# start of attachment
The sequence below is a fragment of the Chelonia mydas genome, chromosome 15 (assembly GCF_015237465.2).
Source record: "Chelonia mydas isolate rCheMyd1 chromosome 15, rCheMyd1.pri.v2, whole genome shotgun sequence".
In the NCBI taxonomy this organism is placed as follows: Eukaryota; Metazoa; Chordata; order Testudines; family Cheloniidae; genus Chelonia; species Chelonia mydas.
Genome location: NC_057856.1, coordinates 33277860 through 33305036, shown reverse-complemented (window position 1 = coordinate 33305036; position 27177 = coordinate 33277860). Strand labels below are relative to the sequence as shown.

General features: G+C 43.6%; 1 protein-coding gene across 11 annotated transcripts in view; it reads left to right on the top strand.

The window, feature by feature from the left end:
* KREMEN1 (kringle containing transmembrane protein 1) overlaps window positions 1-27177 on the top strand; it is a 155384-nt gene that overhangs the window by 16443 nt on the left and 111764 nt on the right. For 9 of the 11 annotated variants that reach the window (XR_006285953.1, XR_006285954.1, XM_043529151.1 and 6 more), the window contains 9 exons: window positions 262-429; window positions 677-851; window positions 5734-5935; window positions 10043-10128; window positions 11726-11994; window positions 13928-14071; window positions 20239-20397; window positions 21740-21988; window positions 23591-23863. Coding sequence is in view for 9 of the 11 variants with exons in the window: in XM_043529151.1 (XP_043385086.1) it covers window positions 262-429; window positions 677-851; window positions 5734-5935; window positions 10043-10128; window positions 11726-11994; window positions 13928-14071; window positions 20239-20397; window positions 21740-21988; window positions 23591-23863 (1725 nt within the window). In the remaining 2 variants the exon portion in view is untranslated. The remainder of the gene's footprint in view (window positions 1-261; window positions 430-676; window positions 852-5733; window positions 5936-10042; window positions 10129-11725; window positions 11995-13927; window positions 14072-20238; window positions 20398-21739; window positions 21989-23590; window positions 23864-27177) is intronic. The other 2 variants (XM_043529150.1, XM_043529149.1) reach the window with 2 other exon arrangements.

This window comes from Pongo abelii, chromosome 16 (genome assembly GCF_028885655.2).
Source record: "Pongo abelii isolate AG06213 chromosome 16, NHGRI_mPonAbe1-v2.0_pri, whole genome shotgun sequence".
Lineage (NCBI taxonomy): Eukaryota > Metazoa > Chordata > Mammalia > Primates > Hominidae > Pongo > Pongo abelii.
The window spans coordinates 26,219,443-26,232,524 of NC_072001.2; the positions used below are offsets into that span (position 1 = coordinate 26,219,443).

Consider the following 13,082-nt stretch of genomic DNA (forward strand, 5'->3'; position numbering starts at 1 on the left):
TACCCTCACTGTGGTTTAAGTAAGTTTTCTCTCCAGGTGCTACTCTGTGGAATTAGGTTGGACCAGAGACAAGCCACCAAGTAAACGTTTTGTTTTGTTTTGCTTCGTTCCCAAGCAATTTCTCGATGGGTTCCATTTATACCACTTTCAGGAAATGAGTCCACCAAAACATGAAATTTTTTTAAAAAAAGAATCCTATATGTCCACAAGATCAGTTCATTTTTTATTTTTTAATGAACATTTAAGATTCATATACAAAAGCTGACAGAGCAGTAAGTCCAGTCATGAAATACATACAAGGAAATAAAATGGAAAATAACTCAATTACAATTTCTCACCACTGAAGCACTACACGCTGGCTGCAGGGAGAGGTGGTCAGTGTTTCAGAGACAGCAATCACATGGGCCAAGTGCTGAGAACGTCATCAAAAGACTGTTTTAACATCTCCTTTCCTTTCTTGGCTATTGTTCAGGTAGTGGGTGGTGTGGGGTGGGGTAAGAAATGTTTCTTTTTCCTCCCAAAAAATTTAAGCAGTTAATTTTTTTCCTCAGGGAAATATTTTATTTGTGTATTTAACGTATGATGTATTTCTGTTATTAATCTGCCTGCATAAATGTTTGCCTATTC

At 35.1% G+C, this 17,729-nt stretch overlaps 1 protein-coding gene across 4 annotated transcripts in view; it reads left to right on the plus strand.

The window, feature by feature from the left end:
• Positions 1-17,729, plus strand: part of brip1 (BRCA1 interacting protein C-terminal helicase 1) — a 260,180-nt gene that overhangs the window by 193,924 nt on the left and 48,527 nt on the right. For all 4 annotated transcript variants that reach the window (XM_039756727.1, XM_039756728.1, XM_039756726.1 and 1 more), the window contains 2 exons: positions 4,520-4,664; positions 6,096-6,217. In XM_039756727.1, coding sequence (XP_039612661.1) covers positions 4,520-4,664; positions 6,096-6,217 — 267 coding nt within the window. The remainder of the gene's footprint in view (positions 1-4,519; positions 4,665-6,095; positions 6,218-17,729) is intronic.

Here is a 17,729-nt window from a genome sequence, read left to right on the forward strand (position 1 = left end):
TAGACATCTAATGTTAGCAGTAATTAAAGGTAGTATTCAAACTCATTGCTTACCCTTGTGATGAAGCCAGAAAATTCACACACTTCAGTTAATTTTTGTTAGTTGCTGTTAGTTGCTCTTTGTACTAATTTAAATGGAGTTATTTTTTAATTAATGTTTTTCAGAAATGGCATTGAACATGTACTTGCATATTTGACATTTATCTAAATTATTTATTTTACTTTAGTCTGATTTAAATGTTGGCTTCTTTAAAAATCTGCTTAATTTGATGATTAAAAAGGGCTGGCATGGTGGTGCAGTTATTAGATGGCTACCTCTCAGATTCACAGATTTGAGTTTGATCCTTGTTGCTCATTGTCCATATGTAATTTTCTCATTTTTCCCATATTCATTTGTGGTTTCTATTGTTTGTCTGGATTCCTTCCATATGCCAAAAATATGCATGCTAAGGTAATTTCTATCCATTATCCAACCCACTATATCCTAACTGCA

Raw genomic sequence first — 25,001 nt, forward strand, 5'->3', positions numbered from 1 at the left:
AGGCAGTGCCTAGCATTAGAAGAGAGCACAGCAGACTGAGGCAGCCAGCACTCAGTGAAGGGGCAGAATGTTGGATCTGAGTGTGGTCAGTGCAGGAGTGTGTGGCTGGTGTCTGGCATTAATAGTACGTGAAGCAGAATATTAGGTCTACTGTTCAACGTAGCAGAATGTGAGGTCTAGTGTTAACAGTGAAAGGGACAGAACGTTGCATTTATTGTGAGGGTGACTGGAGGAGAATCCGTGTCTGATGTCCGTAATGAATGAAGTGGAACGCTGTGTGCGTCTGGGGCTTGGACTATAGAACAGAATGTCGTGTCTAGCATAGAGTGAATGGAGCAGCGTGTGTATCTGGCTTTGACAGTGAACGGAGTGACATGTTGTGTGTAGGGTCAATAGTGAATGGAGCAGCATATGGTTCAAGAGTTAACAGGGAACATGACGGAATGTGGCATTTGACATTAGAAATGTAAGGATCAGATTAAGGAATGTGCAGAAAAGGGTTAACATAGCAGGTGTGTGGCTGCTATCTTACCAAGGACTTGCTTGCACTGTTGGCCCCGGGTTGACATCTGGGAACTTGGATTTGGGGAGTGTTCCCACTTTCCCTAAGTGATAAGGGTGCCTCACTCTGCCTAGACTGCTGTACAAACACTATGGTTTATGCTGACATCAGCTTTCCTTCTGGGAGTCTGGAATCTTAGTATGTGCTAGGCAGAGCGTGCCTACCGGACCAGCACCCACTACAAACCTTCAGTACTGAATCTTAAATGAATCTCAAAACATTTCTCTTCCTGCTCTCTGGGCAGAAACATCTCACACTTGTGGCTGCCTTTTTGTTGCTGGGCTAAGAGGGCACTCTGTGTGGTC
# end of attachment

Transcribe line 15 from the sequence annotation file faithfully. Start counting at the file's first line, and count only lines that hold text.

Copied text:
The window, feature by feature from the left end: